Now that we’ve covered what good having a virtual team could bring to you and your business, we need to go over some of the less desirable possibilities, challenges, and outcomes that come with globalization.
1. Less human contact
It can get pretty lonely out there. If you work from home, alone, you might start missing that human interaction you got from the water cooler banter, the lunchroom chit chats and the friendly “good mornings” from people walking by your desk. There are ways to make this more bearable however and they are listed in our other blog post, which you can find here.
2. Less vision/control of your team
As a manager, you won’t be able to keep an eye on your team. You won’t be able to simply “pop by” and ask questions. Nor will you know for sure if everyone is at their desk and ready to begin their day at 9 am sharp. And you won’t get to see if that lunch break really was an hour or if everyone is at their desk until 5 pm. It will also be harder to evaluate your team’s work and performance based on office discussions and feedback readily available from colleagues, as your team will be working solo and often interacting less with C-level or upper-level management. You will have to be more rigorous in validating the quality of their work and keeping up to date with how they are doing (physically, psychologically, and with their workload). Communication will play a crucial role in helping you overcome these challenges.
3. Potential loss of knowledge and work progress
As a team member, you might not be able to quickly gather everyone for an impromptu discussion. Information and knowledge may not be as readily available or transferred and it’s easier to drop a ball when you don’t have visual reminders of certain tasks (like seeing John walk by your desk and suddenly remembering you owe him that report). You might also run the risk of overlapping on some activities if your team is not up to date on their peers’ work and progress. Again, those are hurdles that can be overcome if you are willing to put in place rigorous processes and fail-safes; communication is key to a globalized team.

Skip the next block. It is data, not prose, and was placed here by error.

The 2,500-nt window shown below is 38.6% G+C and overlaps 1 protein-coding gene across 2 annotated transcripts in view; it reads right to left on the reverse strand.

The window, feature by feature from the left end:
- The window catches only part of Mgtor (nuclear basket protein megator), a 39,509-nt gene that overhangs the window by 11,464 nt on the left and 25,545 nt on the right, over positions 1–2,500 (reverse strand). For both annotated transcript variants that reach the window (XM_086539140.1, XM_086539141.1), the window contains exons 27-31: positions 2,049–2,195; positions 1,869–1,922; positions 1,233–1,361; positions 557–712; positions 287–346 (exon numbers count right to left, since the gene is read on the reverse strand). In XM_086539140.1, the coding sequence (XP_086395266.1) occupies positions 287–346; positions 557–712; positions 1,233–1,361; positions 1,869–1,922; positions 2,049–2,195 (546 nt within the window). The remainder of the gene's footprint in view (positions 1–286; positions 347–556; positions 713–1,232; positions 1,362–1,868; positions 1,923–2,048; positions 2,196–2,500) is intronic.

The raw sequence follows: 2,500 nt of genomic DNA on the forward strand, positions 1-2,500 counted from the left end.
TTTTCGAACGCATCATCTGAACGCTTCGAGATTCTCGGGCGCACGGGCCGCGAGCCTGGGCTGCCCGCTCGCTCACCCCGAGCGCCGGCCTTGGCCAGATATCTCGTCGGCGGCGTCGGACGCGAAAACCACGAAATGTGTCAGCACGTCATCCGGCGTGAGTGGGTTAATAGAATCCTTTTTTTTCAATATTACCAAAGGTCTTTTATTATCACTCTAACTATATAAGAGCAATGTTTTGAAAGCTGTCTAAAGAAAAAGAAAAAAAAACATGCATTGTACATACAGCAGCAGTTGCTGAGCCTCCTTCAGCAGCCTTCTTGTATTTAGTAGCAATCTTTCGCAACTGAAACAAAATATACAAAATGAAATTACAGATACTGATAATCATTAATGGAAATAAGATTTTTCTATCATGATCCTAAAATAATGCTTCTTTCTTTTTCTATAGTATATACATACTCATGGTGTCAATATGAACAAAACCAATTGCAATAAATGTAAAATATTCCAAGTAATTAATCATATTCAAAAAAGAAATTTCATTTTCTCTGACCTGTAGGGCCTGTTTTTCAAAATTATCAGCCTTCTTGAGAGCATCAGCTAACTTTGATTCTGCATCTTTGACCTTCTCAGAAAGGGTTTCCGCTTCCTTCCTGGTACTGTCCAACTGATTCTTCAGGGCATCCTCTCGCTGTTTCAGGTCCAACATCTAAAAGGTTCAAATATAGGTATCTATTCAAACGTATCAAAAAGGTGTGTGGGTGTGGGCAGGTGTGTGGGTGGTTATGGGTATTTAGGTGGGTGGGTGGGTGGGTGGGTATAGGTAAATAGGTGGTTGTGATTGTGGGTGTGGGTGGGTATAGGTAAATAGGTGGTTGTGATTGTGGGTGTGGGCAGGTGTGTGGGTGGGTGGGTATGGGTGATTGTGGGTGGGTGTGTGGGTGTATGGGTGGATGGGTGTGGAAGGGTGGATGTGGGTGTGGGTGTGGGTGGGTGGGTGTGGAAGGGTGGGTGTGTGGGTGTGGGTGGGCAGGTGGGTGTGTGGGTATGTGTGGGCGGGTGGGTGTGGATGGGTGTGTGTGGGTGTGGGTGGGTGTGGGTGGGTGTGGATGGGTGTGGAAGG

4. Potentially greater travel costs
If your work or business requires you to gather your team in a single location for any reason, bringing in everyone could incur significant travel costs. Each team member may have to book a flight or a train ticket, a hotel room, expense their meals and possibly rent a car. It can become quite expensive to rally up your troops. This being said, it might be a good opportunity to challenge the need to have everyone physically present. With great tools like video chat, live conferencing and the ability to record meetings, your need to bring everyone together may not be as big as you (or your company) once thought.
5. More risk of lack of team spirit/cohesion
Coffee breaks, lunchroom banter, and boardroom meetings all offer the opportunity for your team and colleagues to get to know one another better and really learn to appreciate each other. Globalized teams don’t often get the chance to meet and enjoy office banter. Moreover, cultural differences can also impact how cohesive your team can be. For these reasons, it becomes important to make an extra effort to engage, communicate, and collaborate with each team member individually but also as a group. Conference calls and team meetings will play a key role in helping with this con.
Overall, there are great sides and substantial challenges in having a virtual team. Weigh both sides carefully against your pain points & goals list and decide if globalizing your environment is the right fit for you and your company.
The Perkuto team has always been a remote workforce. If we can provide assistance as you navigate your options and/or provide suggestions to connect your virtual teams (safely!) to Marketo, we invite you to start the conversation now.